Some Weiss relations believe that the surname was previously spelled "Weifs" and then changed, roughly around (apparently) 1865, to the present spelling of "Weiss". Let me be clear - this is hogwash. It's just the way it was written - both the typeface used and the way they handwrote it.
Firstly we'll look at the typeface. They often used a different typeface way back when - in 17th and 18th century English newspapers I've seen "English" written "Engli∫h" and "witness" written "witnefs". Have the words changed? No, just the typeface used to represent them.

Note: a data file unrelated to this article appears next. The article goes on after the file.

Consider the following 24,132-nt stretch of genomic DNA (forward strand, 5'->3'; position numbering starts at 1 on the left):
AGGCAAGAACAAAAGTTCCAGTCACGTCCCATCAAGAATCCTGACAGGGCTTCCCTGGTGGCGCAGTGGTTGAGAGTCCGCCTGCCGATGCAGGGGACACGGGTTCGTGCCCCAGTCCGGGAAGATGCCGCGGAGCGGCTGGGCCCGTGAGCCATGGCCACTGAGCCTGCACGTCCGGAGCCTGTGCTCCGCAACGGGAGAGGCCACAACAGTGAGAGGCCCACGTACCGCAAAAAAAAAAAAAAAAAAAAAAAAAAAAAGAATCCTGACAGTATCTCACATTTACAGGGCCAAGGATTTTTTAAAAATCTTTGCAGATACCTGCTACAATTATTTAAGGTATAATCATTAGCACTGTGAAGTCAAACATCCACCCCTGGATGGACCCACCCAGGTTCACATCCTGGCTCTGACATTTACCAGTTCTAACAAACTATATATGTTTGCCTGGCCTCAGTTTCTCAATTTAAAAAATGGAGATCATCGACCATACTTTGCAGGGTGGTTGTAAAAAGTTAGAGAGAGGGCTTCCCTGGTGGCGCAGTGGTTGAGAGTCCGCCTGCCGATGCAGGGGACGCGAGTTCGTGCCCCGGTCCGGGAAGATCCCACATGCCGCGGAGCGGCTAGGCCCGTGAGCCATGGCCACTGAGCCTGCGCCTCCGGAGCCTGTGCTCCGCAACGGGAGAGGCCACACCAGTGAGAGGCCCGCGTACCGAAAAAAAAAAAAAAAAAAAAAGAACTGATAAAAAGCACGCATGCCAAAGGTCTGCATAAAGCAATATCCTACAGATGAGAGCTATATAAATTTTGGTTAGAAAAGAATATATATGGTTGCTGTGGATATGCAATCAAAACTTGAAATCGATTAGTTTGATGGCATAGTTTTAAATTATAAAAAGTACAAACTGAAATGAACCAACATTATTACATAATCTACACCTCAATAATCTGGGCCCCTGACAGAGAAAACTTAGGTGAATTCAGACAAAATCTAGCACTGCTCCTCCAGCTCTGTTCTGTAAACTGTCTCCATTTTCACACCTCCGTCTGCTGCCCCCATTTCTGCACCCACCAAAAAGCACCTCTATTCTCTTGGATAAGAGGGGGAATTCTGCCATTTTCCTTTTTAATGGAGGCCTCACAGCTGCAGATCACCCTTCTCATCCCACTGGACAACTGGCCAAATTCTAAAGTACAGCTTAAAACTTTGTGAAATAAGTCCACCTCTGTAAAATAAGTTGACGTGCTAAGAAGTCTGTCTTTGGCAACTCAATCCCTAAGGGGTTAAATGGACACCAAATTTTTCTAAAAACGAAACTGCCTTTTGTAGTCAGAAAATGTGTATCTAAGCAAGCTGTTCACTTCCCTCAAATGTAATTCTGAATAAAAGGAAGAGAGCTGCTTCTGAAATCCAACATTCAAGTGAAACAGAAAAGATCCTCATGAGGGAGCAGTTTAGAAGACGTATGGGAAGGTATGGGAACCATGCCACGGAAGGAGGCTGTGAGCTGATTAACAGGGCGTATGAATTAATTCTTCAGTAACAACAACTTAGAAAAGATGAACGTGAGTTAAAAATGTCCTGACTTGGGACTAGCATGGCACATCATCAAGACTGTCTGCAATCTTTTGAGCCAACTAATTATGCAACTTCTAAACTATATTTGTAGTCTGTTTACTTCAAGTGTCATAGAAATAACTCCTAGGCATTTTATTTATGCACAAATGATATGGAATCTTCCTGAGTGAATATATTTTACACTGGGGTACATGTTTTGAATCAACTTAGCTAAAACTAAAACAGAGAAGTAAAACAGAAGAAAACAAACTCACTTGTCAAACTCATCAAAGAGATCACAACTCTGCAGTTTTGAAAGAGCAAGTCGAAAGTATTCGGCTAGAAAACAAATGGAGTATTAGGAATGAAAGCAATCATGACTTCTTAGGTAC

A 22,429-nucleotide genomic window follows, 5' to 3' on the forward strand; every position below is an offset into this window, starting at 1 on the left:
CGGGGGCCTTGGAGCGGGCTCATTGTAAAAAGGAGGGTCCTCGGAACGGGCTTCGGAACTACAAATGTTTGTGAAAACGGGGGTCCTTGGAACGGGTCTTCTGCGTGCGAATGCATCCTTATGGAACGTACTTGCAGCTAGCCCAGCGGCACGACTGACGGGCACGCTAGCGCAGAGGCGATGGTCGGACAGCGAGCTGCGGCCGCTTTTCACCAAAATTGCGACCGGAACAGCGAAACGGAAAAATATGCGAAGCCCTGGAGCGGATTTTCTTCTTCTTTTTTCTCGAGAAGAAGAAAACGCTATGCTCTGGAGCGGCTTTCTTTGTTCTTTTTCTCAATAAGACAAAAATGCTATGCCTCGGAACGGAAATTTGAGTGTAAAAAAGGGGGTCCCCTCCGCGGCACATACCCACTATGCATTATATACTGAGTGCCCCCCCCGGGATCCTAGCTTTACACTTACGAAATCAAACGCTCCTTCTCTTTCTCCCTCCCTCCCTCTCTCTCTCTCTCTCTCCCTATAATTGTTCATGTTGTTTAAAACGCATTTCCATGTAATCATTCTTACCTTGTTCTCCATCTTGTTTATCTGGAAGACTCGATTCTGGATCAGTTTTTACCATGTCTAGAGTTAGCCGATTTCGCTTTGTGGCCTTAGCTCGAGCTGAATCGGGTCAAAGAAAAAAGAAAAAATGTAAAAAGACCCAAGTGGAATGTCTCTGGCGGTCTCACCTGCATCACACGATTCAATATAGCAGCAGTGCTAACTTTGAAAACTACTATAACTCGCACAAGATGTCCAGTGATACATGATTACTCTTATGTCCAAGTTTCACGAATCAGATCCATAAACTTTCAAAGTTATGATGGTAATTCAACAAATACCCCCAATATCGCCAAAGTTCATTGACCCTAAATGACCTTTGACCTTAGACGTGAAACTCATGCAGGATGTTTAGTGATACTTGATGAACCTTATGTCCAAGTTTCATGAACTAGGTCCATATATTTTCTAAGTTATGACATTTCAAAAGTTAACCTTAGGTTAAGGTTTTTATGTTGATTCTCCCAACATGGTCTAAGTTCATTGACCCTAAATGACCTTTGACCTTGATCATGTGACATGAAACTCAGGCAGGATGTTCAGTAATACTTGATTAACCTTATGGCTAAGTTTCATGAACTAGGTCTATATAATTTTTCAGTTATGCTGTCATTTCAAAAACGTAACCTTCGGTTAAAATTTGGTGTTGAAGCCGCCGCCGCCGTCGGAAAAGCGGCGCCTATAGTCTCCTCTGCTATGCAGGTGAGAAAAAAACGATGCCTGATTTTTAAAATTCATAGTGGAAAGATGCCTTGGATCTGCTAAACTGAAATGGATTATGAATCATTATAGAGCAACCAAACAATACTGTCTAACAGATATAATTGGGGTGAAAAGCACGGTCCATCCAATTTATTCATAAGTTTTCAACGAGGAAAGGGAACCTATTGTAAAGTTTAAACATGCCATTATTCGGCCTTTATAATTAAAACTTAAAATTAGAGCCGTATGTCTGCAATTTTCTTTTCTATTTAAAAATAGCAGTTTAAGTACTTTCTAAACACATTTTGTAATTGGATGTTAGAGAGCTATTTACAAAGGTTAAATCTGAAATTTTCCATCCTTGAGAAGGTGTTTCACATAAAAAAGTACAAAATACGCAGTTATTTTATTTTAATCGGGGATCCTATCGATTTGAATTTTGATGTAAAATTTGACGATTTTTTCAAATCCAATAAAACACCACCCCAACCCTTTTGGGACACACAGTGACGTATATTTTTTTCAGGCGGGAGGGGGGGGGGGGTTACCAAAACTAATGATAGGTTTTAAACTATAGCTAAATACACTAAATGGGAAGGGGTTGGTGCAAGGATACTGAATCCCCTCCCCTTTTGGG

Secondly we'll look at the handwriting. Even after the newspapers started using the usual typeface characters that we use today, people were still handwriting it the old way, with an "f" style character. When he was married, in 1828, Charles Nicholas Weiss signed the marriage register like this (I've traced it): So was his surname "Weifs?" No. It was transcribed as "Weiss", and all newpaper references to him before and after this give his surname as "Weiss". It's just the way it was written.
Hopefully that settles it. The surname of Weiss was always Weiss and was never Weifs.